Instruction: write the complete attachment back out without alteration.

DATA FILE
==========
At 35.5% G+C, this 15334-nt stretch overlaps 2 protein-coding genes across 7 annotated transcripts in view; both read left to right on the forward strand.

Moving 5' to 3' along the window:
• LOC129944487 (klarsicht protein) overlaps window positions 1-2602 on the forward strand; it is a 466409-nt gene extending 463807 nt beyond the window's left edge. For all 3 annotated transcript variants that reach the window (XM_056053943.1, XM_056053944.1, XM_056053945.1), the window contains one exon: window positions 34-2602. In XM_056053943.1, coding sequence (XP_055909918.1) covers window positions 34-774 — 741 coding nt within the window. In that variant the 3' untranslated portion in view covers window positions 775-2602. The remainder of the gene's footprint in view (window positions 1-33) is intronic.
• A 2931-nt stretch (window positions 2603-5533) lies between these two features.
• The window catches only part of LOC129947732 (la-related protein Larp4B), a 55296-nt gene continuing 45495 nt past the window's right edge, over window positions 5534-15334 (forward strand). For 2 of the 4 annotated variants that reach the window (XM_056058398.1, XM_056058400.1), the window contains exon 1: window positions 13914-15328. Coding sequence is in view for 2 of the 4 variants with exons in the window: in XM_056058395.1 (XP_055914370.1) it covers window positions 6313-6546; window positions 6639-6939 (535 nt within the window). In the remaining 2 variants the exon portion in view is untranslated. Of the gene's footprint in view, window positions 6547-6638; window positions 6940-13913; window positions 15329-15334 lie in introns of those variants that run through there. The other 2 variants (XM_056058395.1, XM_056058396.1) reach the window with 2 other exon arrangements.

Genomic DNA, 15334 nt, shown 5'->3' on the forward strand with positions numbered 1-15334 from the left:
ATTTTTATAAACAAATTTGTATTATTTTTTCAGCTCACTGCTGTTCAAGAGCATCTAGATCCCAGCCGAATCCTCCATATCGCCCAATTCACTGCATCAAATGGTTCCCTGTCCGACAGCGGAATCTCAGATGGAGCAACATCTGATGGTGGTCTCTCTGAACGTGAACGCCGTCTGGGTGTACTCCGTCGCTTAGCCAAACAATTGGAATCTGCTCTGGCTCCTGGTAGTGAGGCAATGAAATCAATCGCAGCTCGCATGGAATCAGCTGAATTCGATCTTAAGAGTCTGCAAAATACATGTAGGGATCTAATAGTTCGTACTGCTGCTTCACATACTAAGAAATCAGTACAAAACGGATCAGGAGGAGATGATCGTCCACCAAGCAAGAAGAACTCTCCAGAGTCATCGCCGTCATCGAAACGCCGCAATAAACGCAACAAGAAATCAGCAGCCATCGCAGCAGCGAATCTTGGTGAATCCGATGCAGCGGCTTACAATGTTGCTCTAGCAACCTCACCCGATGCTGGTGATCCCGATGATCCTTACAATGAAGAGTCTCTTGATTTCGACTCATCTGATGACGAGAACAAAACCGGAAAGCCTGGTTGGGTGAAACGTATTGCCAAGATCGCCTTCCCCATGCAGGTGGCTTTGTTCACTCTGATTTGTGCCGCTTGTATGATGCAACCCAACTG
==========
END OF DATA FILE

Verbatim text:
At 35.5% G+C, this 15334-nt stretch overlaps 2 protein-coding genes across 7 annotated transcripts in view; both read left to right on the forward strand.

Moving 5' to 3' along the window:
• LOC129944487 (klarsicht protein) overlaps window positions 1-2602 on the forward strand; it is a 466409-nt gene extending 463807 nt beyond the window's left edge. For all 3 annotated transcript variants that reach the window (XM_056053943.1, XM_056053944.1, XM_056053945.1), the window contains one exon: window positions 34-2602. In XM_056053943.1, coding sequence (XP_055909918.1) covers window positions 34-774 — 741 coding nt within the window. In that variant the 3' untranslated portion in view covers window positions 775-2602. The remainder of the gene's footprint in view (window positions 1-33) is intronic.
• A 2931-nt stretch (window positions 2603-5533) lies between these two features.
• The window catches only part of LOC129947732 (la-related protein Larp4B), a 55296-nt gene continuing 45495 nt past the window's right edge, over window positions 5534-15334 (forward strand). For 2 of the 4 annotated variants that reach the window (XM_056058398.1, XM_056058400.1), the window contains exon 1: window positions 13914-15328. Coding sequence is in view for 2 of the 4 variants with exons in the window: in XM_056058395.1 (XP_055914370.1) it covers window positions 6313-6546; window positions 6639-6939 (535 nt within the window). In the remaining 2 variants the exon portion in view is untranslated. Of the gene's footprint in view, window positions 6547-6638; window positions 6940-13913; window positions 15329-15334 lie in introns of those variants that run through there. The other 2 variants (XM_056058395.1, XM_056058396.1) reach the window with 2 other exon arrangements.

Genomic DNA, 15334 nt, shown 5'->3' on the forward strand with positions numbered 1-15334 from the left:
ATTTTTATAAACAAATTTGTATTATTTTTTCAGCTCACTGCTGTTCAAGAGCATCTAGATCCCAGCCGAATCCTCCATATCGCCCAATTCACTGCATCAAATGGTTCCCTGTCCGACAGCGGAATCTCAGATGGAGCAACATCTGATGGTGGTCTCTCTGAACGTGAACGCCGTCTGGGTGTACTCCGTCGCTTAGCCAAACAATTGGAATCTGCTCTGGCTCCTGGTAGTGAGGCAATGAAATCAATCGCAGCTCGCATGGAATCAGCTGAATTCGATCTTAAGAGTCTGCAAAATACATGTAGGGATCTAATAGTTCGTACTGCTGCTTCACATACTAAGAAATCAGTACAAAACGGATCAGGAGGAGATGATCGTCCACCAAGCAAGAAGAACTCTCCAGAGTCATCGCCGTCATCGAAACGCCGCAATAAACGCAACAAGAAATCAGCAGCCATCGCAGCAGCGAATCTTGGTGAATCCGATGCAGCGGCTTACAATGTTGCTCTAGCAACCTCACCCGATGCTGGTGATCCCGATGATCCTTACAATGAAGAGTCTCTTGATTTCGACTCATCTGATGACGAGAACAAAACCGGAAAGCCTGGTTGGGTGAAACGTATTGCCAAGATCGCCTTCCCCATGCAGGTGGCTTTGTTCACTCTGATTTGTGCCGCTTGTATGATGCAACCCAACTG